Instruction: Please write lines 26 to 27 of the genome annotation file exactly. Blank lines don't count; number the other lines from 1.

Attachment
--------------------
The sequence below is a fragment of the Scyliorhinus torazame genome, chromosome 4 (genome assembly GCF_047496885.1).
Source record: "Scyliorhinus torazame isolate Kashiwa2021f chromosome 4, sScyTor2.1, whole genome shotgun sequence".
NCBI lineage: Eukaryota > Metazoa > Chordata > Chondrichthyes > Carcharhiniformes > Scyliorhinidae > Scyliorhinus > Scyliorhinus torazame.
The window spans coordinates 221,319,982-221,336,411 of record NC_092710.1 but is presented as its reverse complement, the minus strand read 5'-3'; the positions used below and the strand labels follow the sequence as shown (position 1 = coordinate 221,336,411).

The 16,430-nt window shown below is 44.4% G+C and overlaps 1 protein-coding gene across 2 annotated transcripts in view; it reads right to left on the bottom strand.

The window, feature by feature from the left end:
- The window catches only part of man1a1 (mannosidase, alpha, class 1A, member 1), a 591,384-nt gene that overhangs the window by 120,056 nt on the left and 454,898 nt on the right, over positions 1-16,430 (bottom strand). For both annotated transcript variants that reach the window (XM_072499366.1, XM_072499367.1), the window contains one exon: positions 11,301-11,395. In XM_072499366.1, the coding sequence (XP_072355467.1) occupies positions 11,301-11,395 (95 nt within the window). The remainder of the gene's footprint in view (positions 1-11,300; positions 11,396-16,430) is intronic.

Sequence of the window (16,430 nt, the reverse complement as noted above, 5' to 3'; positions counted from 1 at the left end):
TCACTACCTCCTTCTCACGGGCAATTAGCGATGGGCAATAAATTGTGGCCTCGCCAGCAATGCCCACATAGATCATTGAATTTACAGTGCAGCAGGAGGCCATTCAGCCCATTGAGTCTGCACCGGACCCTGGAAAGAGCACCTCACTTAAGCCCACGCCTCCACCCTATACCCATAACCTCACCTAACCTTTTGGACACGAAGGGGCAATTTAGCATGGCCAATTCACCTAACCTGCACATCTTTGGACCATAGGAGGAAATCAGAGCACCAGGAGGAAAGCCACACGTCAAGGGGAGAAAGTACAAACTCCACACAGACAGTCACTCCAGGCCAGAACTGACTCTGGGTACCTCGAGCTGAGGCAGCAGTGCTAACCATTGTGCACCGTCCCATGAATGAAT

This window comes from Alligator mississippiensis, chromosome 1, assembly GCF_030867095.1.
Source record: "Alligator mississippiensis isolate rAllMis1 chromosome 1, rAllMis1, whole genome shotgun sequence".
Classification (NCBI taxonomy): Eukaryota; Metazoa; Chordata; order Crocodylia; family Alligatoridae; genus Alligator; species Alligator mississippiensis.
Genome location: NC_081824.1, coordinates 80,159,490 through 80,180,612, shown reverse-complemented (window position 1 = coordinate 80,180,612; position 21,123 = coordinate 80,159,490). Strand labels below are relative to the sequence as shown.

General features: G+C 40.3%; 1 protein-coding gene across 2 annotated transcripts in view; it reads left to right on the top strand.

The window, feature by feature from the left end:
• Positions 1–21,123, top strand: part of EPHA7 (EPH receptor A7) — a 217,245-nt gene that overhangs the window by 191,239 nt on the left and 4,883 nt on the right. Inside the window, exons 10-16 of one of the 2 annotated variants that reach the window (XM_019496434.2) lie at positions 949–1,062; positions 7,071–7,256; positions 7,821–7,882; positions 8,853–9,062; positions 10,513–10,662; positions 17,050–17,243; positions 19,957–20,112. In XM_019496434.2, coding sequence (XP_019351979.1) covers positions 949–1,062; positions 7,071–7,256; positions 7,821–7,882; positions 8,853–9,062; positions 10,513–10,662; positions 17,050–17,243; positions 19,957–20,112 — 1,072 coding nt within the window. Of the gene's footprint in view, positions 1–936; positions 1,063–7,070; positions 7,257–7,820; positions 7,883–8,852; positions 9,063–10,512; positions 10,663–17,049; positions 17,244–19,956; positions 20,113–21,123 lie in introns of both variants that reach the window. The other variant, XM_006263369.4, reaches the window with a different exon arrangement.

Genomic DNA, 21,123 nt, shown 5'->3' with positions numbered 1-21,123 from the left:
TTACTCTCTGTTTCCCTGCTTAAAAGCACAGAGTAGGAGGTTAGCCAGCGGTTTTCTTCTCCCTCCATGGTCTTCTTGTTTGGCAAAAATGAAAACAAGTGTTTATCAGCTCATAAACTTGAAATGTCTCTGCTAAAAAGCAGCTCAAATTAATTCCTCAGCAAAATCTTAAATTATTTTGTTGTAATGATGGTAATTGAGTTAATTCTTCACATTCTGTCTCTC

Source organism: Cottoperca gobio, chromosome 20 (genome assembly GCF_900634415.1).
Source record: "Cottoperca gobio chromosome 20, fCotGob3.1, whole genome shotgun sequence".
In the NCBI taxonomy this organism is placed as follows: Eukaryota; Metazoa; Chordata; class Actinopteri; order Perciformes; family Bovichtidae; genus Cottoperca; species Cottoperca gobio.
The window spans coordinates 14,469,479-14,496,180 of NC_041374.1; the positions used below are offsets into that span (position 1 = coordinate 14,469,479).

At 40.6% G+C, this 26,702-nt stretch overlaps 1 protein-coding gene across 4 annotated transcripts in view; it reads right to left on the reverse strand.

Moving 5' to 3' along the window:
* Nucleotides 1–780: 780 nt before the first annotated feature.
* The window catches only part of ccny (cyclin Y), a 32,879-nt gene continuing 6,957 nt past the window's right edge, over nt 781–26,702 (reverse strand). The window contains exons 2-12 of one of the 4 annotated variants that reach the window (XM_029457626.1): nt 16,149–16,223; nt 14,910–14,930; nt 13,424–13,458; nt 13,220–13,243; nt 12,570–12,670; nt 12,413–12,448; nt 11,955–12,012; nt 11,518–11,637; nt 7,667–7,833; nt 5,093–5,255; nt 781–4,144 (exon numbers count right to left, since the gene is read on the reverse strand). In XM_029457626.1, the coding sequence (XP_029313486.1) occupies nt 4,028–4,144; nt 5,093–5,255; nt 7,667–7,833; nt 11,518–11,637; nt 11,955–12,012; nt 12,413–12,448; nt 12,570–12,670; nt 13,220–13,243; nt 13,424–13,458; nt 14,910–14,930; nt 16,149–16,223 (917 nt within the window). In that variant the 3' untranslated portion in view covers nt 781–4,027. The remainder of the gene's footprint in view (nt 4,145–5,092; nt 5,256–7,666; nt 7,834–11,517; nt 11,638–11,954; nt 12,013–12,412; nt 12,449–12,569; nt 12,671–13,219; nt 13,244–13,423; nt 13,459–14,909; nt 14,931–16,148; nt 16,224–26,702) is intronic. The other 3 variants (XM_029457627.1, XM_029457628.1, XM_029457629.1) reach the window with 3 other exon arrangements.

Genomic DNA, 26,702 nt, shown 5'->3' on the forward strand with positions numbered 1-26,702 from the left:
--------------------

* The window catches only part of ccny (cyclin Y), a 32,879-nt gene continuing 6,957 nt past the window's right edge, over nt 781–26,702 (reverse strand). The window contains exons 2-12 of one of the 4 annotated variants that reach the window (XM_029457626.1): nt 16,149–16,223; nt 14,910–14,930; nt 13,424–13,458; nt 13,220–13,243; nt 12,570–12,670; nt 12,413–12,448; nt 11,955–12,012; nt 11,518–11,637; nt 7,667–7,833; nt 5,093–5,255; nt 781–4,144 (exon numbers count right to left, since the gene is read on the reverse strand). In XM_029457626.1, the coding sequence (XP_029313486.1) occupies nt 4,028–4,144; nt 5,093–5,255; nt 7,667–7,833; nt 11,518–11,637; nt 11,955–12,012; nt 12,413–12,448; nt 12,570–12,670; nt 13,220–13,243; nt 13,424–13,458; nt 14,910–14,930; nt 16,149–16,223 (917 nt within the window). In that variant the 3' untranslated portion in view covers nt 781–4,027. The remainder of the gene's footprint in view (nt 4,145–5,092; nt 5,256–7,666; nt 7,834–11,517; nt 11,638–11,954; nt 12,013–12,412; nt 12,449–12,569; nt 12,671–13,219; nt 13,244–13,423; nt 13,459–14,909; nt 14,931–16,148; nt 16,224–26,702) is intronic. The other 3 variants (XM_029457627.1, XM_029457628.1, XM_029457629.1) reach the window with 3 other exon arrangements.

Genomic DNA, 26,702 nt, shown 5'->3' on the forward strand with positions numbered 1-26,702 from the left: